Don’t put compost tea through drip irrigation lines because it will clog them up over time. It’s important to either gravity feed the tea or use a diaphragm pump—as opposed to a centrifugal pump—to avoid chopping up and disrupting the active microorganisms when watering.

When to Start Using Fertilizers with Cannabis

In this article we’re going to talk about when to start using fertilizers with cannabis. People always ask us when they should start using fertilizers on their plants, but honestly it depends on your grow method, the strain and the phase that the plant is in.

Depending on the phase your grow is in your plants are going to need certain nutrients in higher proportions; they need more Nitrogen in growth, and phosphorus and potassium for the flowering period. Cannabis plants absorb large quantities of these nutrients as well as others, so if they don’t get them through irrigation then they’ll probably end up showing deficiencies through stains on the leaves.

To start using nitrogen during the growth phase you’ll need to wait for your little plant to grow the roots out enough so that it becomes slightly stronger. It won’t need much more than some humidity to germinate and grow during the first few days, but once it begins growing aster then you’ll need to start using a growth fertilizer.

You should begin off with small dosages; if your product says 4ml/L for adult plants then you need to start off with 1ml/L, and only begin using it once the leaves on your plant have three points. Once those leaves appear you can start using your growth fertilizer in the irrigation water. Once the plant begins growing more then you should raise the dosage until you reach the maximum milliliters allowed, and always use it with every second watering.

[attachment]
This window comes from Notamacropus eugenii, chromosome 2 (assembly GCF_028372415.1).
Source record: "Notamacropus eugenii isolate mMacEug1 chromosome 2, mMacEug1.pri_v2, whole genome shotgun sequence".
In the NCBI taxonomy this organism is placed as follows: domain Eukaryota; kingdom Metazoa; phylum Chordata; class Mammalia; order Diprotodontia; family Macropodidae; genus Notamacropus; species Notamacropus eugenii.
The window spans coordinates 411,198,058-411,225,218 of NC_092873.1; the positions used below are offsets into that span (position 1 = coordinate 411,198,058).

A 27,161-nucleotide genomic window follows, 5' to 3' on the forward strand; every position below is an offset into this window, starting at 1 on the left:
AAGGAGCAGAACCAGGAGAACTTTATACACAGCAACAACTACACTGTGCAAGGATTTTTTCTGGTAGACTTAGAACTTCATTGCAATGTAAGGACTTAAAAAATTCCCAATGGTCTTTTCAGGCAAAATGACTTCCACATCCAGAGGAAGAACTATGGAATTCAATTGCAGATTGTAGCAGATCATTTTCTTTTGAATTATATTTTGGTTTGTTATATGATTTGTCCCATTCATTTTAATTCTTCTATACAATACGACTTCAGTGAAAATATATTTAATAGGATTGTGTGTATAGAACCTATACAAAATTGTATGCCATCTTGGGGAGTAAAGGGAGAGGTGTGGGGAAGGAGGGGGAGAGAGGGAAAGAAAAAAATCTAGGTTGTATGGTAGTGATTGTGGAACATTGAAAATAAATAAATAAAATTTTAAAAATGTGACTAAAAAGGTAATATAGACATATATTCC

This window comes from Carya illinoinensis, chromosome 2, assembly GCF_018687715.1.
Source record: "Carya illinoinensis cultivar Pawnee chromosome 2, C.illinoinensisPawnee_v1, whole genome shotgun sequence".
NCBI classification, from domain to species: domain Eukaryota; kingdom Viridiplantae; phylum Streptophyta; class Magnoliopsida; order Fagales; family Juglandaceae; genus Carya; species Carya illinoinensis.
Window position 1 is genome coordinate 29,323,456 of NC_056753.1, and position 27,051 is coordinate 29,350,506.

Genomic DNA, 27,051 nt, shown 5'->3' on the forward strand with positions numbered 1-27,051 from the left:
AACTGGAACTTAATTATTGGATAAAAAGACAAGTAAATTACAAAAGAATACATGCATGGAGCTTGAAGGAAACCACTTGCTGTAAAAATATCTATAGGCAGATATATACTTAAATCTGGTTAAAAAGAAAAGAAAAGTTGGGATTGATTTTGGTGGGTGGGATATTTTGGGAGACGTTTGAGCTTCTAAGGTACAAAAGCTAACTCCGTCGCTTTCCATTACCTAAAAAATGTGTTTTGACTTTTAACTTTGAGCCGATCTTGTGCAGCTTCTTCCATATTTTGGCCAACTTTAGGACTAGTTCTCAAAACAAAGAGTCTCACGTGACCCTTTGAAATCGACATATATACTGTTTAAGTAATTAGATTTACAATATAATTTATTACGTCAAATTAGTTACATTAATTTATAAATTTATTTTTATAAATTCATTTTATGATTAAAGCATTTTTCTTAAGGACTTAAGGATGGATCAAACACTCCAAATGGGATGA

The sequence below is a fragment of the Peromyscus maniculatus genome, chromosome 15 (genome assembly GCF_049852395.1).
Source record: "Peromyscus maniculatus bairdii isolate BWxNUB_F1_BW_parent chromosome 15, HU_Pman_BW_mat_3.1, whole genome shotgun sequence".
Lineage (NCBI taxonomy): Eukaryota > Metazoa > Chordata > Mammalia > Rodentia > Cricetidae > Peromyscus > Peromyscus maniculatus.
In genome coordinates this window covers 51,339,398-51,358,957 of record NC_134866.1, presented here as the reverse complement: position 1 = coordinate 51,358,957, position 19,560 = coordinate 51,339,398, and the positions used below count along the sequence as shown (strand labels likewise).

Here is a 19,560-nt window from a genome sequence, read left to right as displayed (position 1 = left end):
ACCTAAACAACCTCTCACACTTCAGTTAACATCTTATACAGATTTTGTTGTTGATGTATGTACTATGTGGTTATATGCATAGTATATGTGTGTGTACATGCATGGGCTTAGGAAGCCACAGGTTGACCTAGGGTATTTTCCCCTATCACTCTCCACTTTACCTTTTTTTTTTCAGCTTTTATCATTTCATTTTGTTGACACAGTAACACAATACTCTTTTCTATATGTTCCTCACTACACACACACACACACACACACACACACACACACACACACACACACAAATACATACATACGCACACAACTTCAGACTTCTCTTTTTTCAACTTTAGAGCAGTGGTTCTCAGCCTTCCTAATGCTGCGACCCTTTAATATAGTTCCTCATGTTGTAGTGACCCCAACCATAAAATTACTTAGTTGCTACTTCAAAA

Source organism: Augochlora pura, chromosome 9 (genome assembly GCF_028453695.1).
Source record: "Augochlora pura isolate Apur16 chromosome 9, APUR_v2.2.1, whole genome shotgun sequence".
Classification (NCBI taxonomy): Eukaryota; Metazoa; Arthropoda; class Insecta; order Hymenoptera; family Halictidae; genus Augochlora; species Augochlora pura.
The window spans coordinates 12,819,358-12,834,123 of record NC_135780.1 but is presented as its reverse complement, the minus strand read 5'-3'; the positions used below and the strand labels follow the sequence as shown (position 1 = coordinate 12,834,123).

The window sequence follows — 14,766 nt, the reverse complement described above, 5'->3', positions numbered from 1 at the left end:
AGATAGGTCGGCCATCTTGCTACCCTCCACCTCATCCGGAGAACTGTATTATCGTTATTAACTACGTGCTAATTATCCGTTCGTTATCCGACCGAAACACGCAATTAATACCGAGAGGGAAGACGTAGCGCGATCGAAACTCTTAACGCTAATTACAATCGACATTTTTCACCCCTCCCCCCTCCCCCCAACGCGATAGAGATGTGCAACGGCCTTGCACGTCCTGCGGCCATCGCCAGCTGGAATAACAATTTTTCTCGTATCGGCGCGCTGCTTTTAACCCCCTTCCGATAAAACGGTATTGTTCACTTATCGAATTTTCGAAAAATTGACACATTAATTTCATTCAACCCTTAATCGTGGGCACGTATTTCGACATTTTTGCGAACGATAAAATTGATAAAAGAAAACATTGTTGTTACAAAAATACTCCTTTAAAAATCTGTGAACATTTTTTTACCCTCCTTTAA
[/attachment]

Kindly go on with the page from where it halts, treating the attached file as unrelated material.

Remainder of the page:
For the rest of the grow, regardless of what products you use, you will need to use them on every second watering or else you’ll burn out the roots. If you notice the plant getting yellow then you can use fertilizers twice in a row, but if it gets a dense dark green color then you’ll need to lay off on the fertilizers for a couple of waterings.

Once the female flowers begin showing then you’ll need to begin using flowering fertilizers. Just like in the growth period, you’ll need to start off little by little until you reach the maximum milliliters stated by the fertilizer manufacturer, alternating between pure water and fertilizers.

Each brand has a different range of products, so depending on the brand you go with you’ll need to use more or less products for both growth and flowering, although in this article we’re just talking about WHEN to use them.

If you buy a product with root stimulants in it then you should use it during the first two growth weeks and for two weeks after every time you transplant. If you have a flowering stimulant then you’ll need to use it once you flip the lights to 12 until the first flowers start appearing.

If your chosen range of liquids has a fattener with a high PK you’ll need to use it during the last phase of the flowering period, the fattening period.

Author: Javier Chinesta
Translation: Ciara Murphy


WHAT IS IT? Weed seeds = Elevator Screenings are what is left when grain is run through a seed cleaner. Clean grain goes into a bin and residues = screenings are disposed. Most grain elevators give weed seeds away free to any farmer willing to haul them. Some elevators charge nominal sums for screenings because they can be fed to animals. For example, 10% to 15% weed seeds can be mixed into chicken feed.

HOW TO MAKE WEED SEED MEAL: Seeds of most plants make good fertilizer. The trick is to mill = grind seeds into a coarse meal or flour so they do not sprout. Most farmers use roller mills, hammer mills, or gristmills to grind weed seeds. If milling equipment is not available weed seeds can be baked in shallow (2 inch ~ 5 centimeter deep) pans at 350 degrees Fahrenheit ~ 176 degrees Centigrade for 1 hour to kill seeds. Baked weed seeds make very slow release organic fertilizer ideal for plants (like roses) sensitive to excess nitrogen.